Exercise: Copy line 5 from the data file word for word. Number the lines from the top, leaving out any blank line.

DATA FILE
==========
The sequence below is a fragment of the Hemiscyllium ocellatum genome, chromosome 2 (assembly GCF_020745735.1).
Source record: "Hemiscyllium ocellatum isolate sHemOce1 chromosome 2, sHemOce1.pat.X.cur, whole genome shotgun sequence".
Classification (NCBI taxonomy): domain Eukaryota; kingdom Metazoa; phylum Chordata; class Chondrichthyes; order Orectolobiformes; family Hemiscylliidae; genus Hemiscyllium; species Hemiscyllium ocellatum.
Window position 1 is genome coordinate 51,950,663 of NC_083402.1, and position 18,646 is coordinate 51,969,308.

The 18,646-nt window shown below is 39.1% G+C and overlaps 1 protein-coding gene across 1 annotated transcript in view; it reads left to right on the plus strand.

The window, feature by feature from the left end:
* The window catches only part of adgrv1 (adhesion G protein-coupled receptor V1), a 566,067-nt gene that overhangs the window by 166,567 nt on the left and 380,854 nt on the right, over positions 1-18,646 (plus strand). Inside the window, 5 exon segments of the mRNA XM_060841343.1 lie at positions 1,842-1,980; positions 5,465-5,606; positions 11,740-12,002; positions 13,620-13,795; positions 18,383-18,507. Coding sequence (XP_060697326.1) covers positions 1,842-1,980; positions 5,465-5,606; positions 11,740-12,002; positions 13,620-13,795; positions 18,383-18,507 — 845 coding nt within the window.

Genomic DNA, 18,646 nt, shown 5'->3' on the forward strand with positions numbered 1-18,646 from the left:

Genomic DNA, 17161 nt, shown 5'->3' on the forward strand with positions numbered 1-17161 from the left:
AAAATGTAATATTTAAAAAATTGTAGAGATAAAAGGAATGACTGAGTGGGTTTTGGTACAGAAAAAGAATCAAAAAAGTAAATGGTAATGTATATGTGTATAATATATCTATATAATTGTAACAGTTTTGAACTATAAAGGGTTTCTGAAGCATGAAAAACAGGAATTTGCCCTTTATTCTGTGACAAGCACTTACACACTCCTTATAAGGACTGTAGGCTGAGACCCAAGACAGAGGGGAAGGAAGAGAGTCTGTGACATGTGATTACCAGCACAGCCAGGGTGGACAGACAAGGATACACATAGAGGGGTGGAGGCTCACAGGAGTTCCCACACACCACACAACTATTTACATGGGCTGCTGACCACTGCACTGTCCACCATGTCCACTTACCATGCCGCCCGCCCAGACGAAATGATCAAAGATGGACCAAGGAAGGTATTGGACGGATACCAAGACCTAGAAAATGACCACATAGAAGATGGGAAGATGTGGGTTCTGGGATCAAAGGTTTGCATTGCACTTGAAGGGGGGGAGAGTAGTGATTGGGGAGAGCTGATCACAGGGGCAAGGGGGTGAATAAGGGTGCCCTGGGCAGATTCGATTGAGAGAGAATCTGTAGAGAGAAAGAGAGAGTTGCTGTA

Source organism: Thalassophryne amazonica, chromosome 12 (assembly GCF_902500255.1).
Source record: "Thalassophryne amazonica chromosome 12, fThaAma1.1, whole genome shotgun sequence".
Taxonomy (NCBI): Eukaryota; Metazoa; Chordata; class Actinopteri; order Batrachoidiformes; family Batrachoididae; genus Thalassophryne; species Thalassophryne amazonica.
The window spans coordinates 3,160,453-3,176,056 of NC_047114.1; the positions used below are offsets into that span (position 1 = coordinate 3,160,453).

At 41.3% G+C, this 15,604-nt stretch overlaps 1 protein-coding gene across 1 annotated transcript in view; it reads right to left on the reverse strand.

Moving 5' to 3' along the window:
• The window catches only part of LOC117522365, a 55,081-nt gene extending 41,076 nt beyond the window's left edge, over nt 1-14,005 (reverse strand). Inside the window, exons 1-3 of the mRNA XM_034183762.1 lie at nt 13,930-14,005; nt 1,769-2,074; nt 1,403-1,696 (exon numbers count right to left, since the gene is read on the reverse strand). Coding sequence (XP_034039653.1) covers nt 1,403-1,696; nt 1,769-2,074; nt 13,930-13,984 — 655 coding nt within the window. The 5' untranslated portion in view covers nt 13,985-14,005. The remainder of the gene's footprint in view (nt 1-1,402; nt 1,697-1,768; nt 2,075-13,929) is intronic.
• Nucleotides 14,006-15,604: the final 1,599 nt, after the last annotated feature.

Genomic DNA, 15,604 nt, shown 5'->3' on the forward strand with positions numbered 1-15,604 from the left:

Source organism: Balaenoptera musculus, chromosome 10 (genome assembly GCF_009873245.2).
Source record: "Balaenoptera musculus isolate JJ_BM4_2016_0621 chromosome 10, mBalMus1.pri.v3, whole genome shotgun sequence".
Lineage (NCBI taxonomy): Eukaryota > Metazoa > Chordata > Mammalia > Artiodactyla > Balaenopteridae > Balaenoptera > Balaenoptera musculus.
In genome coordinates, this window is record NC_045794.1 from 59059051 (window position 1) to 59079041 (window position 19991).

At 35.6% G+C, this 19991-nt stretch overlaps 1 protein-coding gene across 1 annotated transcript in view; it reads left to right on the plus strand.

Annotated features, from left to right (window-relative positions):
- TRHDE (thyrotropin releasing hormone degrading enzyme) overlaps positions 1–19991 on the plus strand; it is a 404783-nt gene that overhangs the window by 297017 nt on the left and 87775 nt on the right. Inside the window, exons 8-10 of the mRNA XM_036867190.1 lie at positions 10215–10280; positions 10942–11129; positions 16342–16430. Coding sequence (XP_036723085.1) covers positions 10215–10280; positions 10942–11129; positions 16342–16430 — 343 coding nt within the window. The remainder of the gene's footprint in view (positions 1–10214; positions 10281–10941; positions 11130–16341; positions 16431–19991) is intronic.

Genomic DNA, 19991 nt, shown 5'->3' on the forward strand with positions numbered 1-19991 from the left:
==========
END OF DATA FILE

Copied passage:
The 18,646-nt window shown below is 39.1% G+C and overlaps 1 protein-coding gene across 1 annotated transcript in view; it reads left to right on the plus strand.